Review Crew: “Joker”

Movie Summary: “Joker,” directed by Todd Phillips, released Oct. 4. Arthur Fleck, played by Joaquin Phoenix, is a loner desperate to make connections with an oppressive world. As his traumatic past and misfortune eat away at his psyche, Fleck descends further into his madness on his spiral into the iconic character, the Joker. The movie runs for two hours and two minutes and is rated R.

Ariell-Alsoomse Calbert: 5 out of 5 stars

Arthur Fleck takes you on a journey through his mental illness and physical abuse which led him to become the Joker.

Specifically, I really enjoyed the movie because Joaquin Phoenix, the actor who played the Joker, was excellent and mostly surreal. As if he were the character, you were able to see the depth of how mental illness was portrayed.

If that was not enough, Fleck was also physically abused outside of his home by co-workers and random people who thought of him as a low life. All he wanted to do was make people happy.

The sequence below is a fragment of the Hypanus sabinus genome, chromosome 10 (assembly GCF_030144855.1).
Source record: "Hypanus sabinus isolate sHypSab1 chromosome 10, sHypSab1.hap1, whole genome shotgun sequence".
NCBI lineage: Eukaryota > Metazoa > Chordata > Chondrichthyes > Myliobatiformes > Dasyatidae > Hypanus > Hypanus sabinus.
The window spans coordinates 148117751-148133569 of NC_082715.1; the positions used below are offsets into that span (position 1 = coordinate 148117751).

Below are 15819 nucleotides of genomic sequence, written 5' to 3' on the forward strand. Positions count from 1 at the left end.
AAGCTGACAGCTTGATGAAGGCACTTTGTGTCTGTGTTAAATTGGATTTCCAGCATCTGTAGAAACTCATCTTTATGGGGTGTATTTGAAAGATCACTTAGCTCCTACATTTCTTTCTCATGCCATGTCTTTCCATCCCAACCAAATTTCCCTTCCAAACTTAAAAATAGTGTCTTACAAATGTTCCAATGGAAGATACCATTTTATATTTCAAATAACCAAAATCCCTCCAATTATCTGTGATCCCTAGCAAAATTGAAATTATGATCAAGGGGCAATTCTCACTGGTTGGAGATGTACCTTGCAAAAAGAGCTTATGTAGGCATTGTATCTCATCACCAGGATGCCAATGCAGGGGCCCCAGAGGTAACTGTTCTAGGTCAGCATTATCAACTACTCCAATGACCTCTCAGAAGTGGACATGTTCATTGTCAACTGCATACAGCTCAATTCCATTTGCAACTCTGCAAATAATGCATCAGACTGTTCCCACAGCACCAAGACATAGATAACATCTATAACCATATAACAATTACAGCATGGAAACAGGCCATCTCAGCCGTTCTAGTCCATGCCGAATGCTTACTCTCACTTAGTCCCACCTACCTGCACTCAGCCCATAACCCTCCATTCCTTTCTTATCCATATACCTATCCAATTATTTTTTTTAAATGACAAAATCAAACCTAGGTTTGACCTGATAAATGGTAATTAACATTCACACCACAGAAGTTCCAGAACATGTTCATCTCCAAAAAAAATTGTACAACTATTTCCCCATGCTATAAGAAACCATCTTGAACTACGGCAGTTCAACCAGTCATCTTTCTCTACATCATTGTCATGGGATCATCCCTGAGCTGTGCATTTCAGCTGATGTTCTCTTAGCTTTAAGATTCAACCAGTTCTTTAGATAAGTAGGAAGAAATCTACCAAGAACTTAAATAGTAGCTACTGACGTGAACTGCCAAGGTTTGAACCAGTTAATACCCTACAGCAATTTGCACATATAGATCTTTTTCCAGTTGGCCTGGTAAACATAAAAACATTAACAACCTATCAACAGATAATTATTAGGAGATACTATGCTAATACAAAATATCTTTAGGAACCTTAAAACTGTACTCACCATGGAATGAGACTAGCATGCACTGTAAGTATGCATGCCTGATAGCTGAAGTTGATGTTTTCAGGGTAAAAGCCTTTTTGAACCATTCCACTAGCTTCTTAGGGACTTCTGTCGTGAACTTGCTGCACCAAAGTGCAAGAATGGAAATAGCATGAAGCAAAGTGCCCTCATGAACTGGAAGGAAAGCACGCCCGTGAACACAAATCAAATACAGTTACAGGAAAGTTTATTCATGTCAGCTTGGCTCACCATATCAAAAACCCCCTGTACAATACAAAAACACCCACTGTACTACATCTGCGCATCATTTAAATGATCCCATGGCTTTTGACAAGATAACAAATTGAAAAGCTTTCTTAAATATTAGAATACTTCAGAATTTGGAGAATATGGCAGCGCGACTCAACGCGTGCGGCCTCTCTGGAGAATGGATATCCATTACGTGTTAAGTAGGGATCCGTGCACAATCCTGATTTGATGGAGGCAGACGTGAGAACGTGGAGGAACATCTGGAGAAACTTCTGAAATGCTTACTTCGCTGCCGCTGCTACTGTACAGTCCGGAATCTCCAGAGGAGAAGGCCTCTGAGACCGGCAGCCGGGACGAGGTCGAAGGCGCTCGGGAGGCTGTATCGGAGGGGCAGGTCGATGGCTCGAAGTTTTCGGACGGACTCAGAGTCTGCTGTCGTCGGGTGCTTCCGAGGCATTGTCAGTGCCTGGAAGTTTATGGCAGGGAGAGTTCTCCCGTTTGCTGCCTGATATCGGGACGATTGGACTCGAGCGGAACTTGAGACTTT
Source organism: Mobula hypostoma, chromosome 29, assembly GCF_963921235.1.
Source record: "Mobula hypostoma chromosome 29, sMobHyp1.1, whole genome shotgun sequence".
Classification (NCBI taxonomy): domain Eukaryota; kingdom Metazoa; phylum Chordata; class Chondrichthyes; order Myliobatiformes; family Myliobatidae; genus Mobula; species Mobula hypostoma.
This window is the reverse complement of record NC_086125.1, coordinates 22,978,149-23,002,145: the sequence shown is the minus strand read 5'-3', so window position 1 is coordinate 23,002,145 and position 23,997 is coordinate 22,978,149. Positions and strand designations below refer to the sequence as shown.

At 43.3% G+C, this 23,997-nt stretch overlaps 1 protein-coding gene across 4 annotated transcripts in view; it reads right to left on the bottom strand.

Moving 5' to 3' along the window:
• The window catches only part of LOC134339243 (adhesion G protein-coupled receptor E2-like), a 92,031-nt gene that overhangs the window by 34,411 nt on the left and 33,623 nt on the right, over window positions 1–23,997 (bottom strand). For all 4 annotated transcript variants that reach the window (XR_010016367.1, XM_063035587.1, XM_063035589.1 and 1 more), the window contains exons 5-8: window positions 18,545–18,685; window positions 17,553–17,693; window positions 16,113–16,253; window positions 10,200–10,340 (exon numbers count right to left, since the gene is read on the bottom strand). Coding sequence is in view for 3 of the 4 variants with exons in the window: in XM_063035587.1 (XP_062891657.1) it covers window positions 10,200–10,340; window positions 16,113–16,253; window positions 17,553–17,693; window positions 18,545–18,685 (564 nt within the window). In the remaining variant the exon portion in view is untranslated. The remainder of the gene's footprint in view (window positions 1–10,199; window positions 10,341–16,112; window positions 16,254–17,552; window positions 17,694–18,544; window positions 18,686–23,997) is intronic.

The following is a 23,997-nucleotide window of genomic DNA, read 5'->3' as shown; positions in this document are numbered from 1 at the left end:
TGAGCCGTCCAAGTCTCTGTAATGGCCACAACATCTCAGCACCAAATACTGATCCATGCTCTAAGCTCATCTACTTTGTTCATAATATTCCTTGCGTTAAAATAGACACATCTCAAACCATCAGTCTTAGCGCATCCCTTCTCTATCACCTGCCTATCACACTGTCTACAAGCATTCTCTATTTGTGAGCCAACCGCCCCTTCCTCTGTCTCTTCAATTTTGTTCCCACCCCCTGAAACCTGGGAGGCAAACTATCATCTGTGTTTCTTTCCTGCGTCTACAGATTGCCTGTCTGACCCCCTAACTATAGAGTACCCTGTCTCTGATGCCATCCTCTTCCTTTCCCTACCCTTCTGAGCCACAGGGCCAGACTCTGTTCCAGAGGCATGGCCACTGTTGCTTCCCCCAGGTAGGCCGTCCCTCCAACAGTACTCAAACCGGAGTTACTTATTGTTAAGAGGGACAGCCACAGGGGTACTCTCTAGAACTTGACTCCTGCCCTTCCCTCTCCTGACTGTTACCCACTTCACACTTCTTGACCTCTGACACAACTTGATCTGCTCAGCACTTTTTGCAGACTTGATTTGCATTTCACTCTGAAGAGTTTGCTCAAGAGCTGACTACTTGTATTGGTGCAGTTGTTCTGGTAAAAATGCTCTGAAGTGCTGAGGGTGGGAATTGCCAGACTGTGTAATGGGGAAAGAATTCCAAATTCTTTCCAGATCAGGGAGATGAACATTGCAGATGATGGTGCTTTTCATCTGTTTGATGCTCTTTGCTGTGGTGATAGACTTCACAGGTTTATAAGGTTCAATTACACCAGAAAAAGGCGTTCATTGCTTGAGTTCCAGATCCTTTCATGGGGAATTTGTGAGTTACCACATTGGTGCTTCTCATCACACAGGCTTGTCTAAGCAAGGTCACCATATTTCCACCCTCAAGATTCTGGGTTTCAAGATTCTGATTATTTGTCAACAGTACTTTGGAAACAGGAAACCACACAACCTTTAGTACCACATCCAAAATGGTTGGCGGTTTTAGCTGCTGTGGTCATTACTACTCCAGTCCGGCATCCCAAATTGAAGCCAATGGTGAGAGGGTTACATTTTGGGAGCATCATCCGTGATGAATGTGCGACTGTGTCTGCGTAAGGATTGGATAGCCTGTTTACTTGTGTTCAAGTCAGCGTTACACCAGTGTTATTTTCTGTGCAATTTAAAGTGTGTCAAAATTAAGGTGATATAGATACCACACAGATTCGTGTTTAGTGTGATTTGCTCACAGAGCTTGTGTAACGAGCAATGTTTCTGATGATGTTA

Other dark secrets arise and lead Fleck to become the Joker. Though he was praised by the lower class for his rebellion against the wicked rich, they had failed to read further into the Joker’s true identity as he became more sinister.

I felt bad for the man because, in reality, society tends to treat people like him and those with mental illness as a joke.

After watching this movie, I would absolutely give the “Joker” a perfect 5 out of 5 stars. Joaquin Pheonix was the best Joker that I’ve seen. I highly suggest that everyone go check out this movie.

Kelly Williams: 3 out of 5 stars

Coming into “Joker”, I had no idea the eruption of emotions that I would face, especially that harshly. Most movies don’t deal with this untapped genre of emotional hardship and mental health.

I appreciate their attempt at representing mental health, especially with the lack of representation in Hollywood, but it was too much of a slap in the face for someone facing these real life problems. When mental health issues are addressed, the audience is thrown off in regards to the character with those issues.

“Joker” doesn’t properly relay information to the public regarding mental health issues, especially for individuals with post-traumatic stress disorder who had to walk out of the theater with tears in their eyes. Joker was “no laughing matter,” as it showed issues that anyone can face.

The movie defined Joker as someone who has gone through extremes of mental health, but it needed more of his background that led up to the story of how he got there and his future had no connection.

Overall, “Joker” is a start of an intense discourse, but is also emotionally dangerous for those who could relate in many ways.